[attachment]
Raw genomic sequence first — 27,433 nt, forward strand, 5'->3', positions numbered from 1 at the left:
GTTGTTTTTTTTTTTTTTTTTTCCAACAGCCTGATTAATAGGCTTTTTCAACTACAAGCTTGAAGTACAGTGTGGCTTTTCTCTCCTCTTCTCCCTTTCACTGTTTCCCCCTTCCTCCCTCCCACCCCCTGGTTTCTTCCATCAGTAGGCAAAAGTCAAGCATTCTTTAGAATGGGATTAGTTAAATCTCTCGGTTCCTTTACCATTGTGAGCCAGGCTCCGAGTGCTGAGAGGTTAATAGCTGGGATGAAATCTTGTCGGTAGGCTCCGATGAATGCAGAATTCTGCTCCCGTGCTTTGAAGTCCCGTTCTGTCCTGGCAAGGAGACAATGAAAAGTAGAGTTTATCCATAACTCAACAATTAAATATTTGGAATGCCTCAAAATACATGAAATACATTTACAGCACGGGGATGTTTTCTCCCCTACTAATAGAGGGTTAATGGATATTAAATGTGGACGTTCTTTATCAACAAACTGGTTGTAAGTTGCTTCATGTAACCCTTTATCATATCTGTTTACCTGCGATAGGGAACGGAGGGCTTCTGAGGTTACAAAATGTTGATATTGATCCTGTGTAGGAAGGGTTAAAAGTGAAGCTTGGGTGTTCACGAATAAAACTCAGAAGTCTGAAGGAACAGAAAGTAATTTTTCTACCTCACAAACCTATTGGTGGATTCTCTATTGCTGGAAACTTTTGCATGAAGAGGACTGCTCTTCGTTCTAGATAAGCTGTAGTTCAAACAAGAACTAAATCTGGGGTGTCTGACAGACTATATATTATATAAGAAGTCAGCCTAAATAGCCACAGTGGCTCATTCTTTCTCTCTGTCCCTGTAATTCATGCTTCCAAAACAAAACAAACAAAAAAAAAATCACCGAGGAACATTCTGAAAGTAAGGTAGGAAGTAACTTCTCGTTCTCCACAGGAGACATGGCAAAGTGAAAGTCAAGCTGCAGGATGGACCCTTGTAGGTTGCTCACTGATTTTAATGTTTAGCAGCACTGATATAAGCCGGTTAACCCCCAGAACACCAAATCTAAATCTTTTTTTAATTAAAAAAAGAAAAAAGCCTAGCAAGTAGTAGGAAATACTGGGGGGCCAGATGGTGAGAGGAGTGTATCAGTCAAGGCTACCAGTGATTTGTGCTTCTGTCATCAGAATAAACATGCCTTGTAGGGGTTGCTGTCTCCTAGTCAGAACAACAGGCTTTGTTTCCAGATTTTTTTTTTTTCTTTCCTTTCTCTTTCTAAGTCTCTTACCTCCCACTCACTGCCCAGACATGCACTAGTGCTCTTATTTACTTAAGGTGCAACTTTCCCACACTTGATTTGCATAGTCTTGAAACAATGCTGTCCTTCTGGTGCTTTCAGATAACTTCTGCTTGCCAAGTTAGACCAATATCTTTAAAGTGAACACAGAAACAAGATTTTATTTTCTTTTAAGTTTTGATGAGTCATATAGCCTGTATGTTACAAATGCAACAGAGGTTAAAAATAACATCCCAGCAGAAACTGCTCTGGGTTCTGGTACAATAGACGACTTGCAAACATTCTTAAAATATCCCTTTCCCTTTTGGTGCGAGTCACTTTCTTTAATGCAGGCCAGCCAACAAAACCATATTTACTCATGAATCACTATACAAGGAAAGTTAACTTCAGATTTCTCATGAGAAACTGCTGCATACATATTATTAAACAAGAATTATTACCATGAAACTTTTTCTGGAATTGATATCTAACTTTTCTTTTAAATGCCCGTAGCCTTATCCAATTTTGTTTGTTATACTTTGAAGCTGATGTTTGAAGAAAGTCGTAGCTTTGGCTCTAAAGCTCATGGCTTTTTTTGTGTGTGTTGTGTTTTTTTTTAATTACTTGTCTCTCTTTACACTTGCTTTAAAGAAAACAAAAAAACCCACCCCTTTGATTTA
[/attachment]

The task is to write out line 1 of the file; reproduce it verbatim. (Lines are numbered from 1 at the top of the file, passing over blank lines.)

Raw genomic sequence first — 27,433 nt, forward strand, 5'->3', positions numbered from 1 at the left: